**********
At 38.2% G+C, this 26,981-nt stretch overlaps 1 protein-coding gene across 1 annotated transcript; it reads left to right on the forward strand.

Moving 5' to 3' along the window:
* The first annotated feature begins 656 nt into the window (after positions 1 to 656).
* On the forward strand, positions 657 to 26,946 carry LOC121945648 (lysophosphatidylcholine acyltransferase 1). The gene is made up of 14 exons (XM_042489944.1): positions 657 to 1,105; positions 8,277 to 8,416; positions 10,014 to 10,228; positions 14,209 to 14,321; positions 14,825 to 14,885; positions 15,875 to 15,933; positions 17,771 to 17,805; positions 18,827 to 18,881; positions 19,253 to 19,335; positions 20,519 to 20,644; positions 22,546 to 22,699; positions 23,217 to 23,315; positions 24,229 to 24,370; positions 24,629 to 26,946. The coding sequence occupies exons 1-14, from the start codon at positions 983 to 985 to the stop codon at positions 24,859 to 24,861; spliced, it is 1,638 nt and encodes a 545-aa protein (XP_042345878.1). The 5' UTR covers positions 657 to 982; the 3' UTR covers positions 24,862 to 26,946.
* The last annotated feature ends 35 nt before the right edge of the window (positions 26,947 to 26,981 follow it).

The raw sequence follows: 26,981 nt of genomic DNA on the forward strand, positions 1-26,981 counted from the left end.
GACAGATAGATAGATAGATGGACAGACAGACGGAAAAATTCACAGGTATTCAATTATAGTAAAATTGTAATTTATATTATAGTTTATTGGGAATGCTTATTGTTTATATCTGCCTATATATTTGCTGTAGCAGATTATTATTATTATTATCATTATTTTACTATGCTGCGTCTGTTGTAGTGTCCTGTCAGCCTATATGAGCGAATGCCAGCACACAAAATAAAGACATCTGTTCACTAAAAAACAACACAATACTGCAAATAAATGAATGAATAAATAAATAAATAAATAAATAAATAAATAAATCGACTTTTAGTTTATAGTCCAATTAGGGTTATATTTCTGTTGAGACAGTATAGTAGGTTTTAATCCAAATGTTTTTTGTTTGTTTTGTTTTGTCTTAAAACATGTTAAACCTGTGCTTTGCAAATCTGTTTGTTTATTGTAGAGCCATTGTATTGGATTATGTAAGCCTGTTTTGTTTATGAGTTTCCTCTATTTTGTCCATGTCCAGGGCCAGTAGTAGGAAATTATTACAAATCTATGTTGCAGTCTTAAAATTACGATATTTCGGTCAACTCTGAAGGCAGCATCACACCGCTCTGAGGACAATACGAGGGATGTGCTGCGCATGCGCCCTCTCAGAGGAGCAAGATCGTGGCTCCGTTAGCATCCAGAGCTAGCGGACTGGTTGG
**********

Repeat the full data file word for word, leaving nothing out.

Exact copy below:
At 38.2% G+C, this 26,981-nt stretch overlaps 1 protein-coding gene across 1 annotated transcript; it reads left to right on the forward strand.

Moving 5' to 3' along the window:
* The first annotated feature begins 656 nt into the window (after positions 1 to 656).
* On the forward strand, positions 657 to 26,946 carry LOC121945648 (lysophosphatidylcholine acyltransferase 1). The gene is made up of 14 exons (XM_042489944.1): positions 657 to 1,105; positions 8,277 to 8,416; positions 10,014 to 10,228; positions 14,209 to 14,321; positions 14,825 to 14,885; positions 15,875 to 15,933; positions 17,771 to 17,805; positions 18,827 to 18,881; positions 19,253 to 19,335; positions 20,519 to 20,644; positions 22,546 to 22,699; positions 23,217 to 23,315; positions 24,229 to 24,370; positions 24,629 to 26,946. The coding sequence occupies exons 1-14, from the start codon at positions 983 to 985 to the stop codon at positions 24,859 to 24,861; spliced, it is 1,638 nt and encodes a 545-aa protein (XP_042345878.1). The 5' UTR covers positions 657 to 982; the 3' UTR covers positions 24,862 to 26,946.
* The last annotated feature ends 35 nt before the right edge of the window (positions 26,947 to 26,981 follow it).

The raw sequence follows: 26,981 nt of genomic DNA on the forward strand, positions 1-26,981 counted from the left end.
GACAGATAGATAGATAGATGGACAGACAGACGGAAAAATTCACAGGTATTCAATTATAGTAAAATTGTAATTTATATTATAGTTTATTGGGAATGCTTATTGTTTATATCTGCCTATATATTTGCTGTAGCAGATTATTATTATTATTATCATTATTTTACTATGCTGCGTCTGTTGTAGTGTCCTGTCAGCCTATATGAGCGAATGCCAGCACACAAAATAAAGACATCTGTTCACTAAAAAACAACACAATACTGCAAATAAATGAATGAATAAATAAATAAATAAATAAATAAATAAATAAATCGACTTTTAGTTTATAGTCCAATTAGGGTTATATTTCTGTTGAGACAGTATAGTAGGTTTTAATCCAAATGTTTTTTGTTTGTTTTGTTTTGTCTTAAAACATGTTAAACCTGTGCTTTGCAAATCTGTTTGTTTATTGTAGAGCCATTGTATTGGATTATGTAAGCCTGTTTTGTTTATGAGTTTCCTCTATTTTGTCCATGTCCAGGGCCAGTAGTAGGAAATTATTACAAATCTATGTTGCAGTCTTAAAATTACGATATTTCGGTCAACTCTGAAGGCAGCATCACACCGCTCTGAGGACAATACGAGGGATGTGCTGCGCATGCGCCCTCTCAGAGGAGCAAGATCGTGGCTCCGTTAGCATCCAGAGCTAGCGGACTGGTTGG